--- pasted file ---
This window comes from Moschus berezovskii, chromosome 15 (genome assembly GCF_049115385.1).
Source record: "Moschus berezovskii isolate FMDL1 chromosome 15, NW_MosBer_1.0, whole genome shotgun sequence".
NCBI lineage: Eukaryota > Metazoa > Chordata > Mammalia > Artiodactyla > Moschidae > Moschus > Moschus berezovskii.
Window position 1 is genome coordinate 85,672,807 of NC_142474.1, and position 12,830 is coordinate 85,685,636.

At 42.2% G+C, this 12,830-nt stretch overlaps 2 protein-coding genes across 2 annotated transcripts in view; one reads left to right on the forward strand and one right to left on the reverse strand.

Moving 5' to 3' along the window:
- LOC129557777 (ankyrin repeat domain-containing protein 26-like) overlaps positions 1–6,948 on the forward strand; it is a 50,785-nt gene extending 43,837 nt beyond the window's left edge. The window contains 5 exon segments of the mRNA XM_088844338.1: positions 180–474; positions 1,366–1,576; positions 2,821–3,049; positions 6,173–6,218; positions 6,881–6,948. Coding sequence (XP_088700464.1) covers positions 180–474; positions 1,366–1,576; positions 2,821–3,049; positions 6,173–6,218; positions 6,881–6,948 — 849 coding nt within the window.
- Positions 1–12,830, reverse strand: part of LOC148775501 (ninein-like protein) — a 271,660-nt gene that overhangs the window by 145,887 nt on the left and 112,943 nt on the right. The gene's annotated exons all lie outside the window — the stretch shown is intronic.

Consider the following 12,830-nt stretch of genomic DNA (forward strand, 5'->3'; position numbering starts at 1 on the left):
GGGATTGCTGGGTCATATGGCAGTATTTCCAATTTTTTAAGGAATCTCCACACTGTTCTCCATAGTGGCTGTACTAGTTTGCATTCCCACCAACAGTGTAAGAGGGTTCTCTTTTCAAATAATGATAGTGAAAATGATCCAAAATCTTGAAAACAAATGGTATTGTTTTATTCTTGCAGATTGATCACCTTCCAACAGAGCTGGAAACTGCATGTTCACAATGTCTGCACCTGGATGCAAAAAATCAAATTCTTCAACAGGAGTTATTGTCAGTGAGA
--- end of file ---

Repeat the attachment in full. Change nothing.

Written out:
This window comes from Moschus berezovskii, chromosome 15 (genome assembly GCF_049115385.1).
Source record: "Moschus berezovskii isolate FMDL1 chromosome 15, NW_MosBer_1.0, whole genome shotgun sequence".
NCBI lineage: Eukaryota > Metazoa > Chordata > Mammalia > Artiodactyla > Moschidae > Moschus > Moschus berezovskii.
Window position 1 is genome coordinate 85,672,807 of NC_142474.1, and position 12,830 is coordinate 85,685,636.

At 42.2% G+C, this 12,830-nt stretch overlaps 2 protein-coding genes across 2 annotated transcripts in view; one reads left to right on the forward strand and one right to left on the reverse strand.

Moving 5' to 3' along the window:
- LOC129557777 (ankyrin repeat domain-containing protein 26-like) overlaps positions 1–6,948 on the forward strand; it is a 50,785-nt gene extending 43,837 nt beyond the window's left edge. The window contains 5 exon segments of the mRNA XM_088844338.1: positions 180–474; positions 1,366–1,576; positions 2,821–3,049; positions 6,173–6,218; positions 6,881–6,948. Coding sequence (XP_088700464.1) covers positions 180–474; positions 1,366–1,576; positions 2,821–3,049; positions 6,173–6,218; positions 6,881–6,948 — 849 coding nt within the window.
- Positions 1–12,830, reverse strand: part of LOC148775501 (ninein-like protein) — a 271,660-nt gene that overhangs the window by 145,887 nt on the left and 112,943 nt on the right. The gene's annotated exons all lie outside the window — the stretch shown is intronic.

Consider the following 12,830-nt stretch of genomic DNA (forward strand, 5'->3'; position numbering starts at 1 on the left):
GGGATTGCTGGGTCATATGGCAGTATTTCCAATTTTTTAAGGAATCTCCACACTGTTCTCCATAGTGGCTGTACTAGTTTGCATTCCCACCAACAGTGTAAGAGGGTTCTCTTTTCAAATAATGATAGTGAAAATGATCCAAAATCTTGAAAACAAATGGTATTGTTTTATTCTTGCAGATTGATCACCTTCCAACAGAGCTGGAAACTGCATGTTCACAATGTCTGCACCTGGATGCAAAAAATCAAATTCTTCAACAGGAGTTATTGTCAGTGAGA